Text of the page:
Plant Based Foods Association
The Plant Based Foods Association has done a nice job of building up a trade association to represent the interests of plant-based food companies. They seem particularly well positioned to lobby on these organizations’ behalf, as they have done with the Dairy Pride Act. They’ve done this work as part of their 501c6 membership organization, and with only a limited staff of one full-time employee and some part-time assistance.
They have plans to grow and support a 501c3 arm of their operation called the Plant Based Foods Association Research and Education Fund to determine how best to engage retailers in carrying and promoting plant-based foods, to educate companies on how to work with distributors, and to establish a plant-based certification.
I fully expect that the sorts of things the PBFA wants to do with their research and education fund could help improve sales of plant-based foods. My hesitation in donating now to support the work is that it seems like GFI is well-positioned to do the same sorts of work (similar connections to companies, bigger staff). I plan to keep an eye on the PBFA’s 501c3 this coming year to see what they accomplish and also to see if they publish any research they conduct publicly, because it’s plausible they’ll end up being (if they aren’t already) a neglected giving opportunity.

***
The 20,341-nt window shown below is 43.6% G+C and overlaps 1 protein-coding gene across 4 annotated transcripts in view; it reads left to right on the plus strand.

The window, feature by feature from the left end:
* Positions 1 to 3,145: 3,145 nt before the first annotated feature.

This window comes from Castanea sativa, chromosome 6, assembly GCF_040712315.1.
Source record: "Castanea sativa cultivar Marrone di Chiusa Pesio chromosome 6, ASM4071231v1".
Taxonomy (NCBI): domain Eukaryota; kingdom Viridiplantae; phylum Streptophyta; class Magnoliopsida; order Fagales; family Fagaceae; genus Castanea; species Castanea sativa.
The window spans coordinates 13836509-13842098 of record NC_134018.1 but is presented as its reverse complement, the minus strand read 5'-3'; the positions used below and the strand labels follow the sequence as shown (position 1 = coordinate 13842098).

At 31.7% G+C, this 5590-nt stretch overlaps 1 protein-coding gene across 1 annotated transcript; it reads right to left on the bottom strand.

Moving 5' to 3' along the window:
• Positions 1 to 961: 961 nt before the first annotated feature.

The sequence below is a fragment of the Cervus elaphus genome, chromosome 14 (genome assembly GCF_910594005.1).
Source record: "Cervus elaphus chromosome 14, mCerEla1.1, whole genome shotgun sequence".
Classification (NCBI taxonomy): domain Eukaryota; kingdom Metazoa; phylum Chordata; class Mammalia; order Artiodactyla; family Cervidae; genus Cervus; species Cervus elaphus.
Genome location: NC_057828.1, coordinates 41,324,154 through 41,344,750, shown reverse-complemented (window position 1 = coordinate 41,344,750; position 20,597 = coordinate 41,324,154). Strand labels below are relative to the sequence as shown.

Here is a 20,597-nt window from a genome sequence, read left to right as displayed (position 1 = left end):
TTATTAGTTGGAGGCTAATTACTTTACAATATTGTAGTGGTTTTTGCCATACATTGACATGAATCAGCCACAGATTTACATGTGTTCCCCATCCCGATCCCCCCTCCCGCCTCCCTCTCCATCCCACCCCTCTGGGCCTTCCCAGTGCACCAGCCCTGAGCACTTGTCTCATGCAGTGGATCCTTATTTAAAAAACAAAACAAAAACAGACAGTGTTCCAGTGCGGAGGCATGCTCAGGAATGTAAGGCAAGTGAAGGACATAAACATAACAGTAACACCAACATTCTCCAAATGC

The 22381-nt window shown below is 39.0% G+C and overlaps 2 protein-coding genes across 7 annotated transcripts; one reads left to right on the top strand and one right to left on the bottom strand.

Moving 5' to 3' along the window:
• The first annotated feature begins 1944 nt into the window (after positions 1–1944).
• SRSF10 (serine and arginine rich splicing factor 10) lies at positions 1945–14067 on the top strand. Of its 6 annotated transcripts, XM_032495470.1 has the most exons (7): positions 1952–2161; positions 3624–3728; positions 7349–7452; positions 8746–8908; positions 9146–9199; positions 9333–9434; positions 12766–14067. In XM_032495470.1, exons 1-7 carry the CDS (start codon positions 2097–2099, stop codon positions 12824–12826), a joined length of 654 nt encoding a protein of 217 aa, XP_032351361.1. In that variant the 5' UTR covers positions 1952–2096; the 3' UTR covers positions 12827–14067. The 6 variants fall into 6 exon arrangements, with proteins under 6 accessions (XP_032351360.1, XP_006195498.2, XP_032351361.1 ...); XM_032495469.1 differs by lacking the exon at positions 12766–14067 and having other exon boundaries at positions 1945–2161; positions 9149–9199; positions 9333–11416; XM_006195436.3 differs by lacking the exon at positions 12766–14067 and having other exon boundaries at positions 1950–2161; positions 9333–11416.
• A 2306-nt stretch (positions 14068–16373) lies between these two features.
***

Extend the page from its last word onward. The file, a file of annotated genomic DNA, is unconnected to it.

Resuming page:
I haven’t seen others consider the PBFA as a giving opportunity. I hope to see other donors consider PBFA and share any of their thoughts as well.
Wild Animal Suffering Research
WAS research strikes me as potentially high impact, and I’m impressed by the research the group has done in the last year.
I made a donation to Sentience Politics last year and wasn’t impressed by the lack of communication I received around the donation, especially when Sentience Politics restructured. It left me less confident in the organizational capacity of WASR going forward. Recent communications with WASR/EAF suggest that things have changed for the better, so I’m interested in watching how they fare in the coming year.
I’m most interested in what WASR can do to promote interest in wild animal suffering research among academics — or understanding better why they haven’t prioritized that. They seem to have focused on direct research as opposed to academic outreach, so before considering further donations, I’m eager to see what they plan for academic outreach in the coming year. I understand they will consult with Animal Ethics as they make such plans.
I’ve previously donated to Animal Ethics because I liked their interest in wild animal suffering research. I haven’t seen any indication of recent outreach to the academic community. As with WASR, I’ll be interested in seeing more related to that before considering future donations.
Edit: When I first posted this, I had forgotten about Animal Ethics’ essay prize and speaking engagements. I’d be interested to know more about the effects of those and if and how AE plans to update their academic outreach plan for the future.
Other things we’ll be sure to watch in thinking about donations in the coming year
- What ACE accomplishes with their new experimental research fund. (Aside: I’m curious why Humane League Labs stopped publishing experimental results.)
- What the Animal Advocacy Research Fund accomplishes with its funds, and whether it makes sense to fund similar research as the fund winds down.
- Where Faunalytics heads with its research program.
- Where Sentience Institute heads with its research program. I haven’t spent enough time yet reviewing their recently published research to develop an opinion.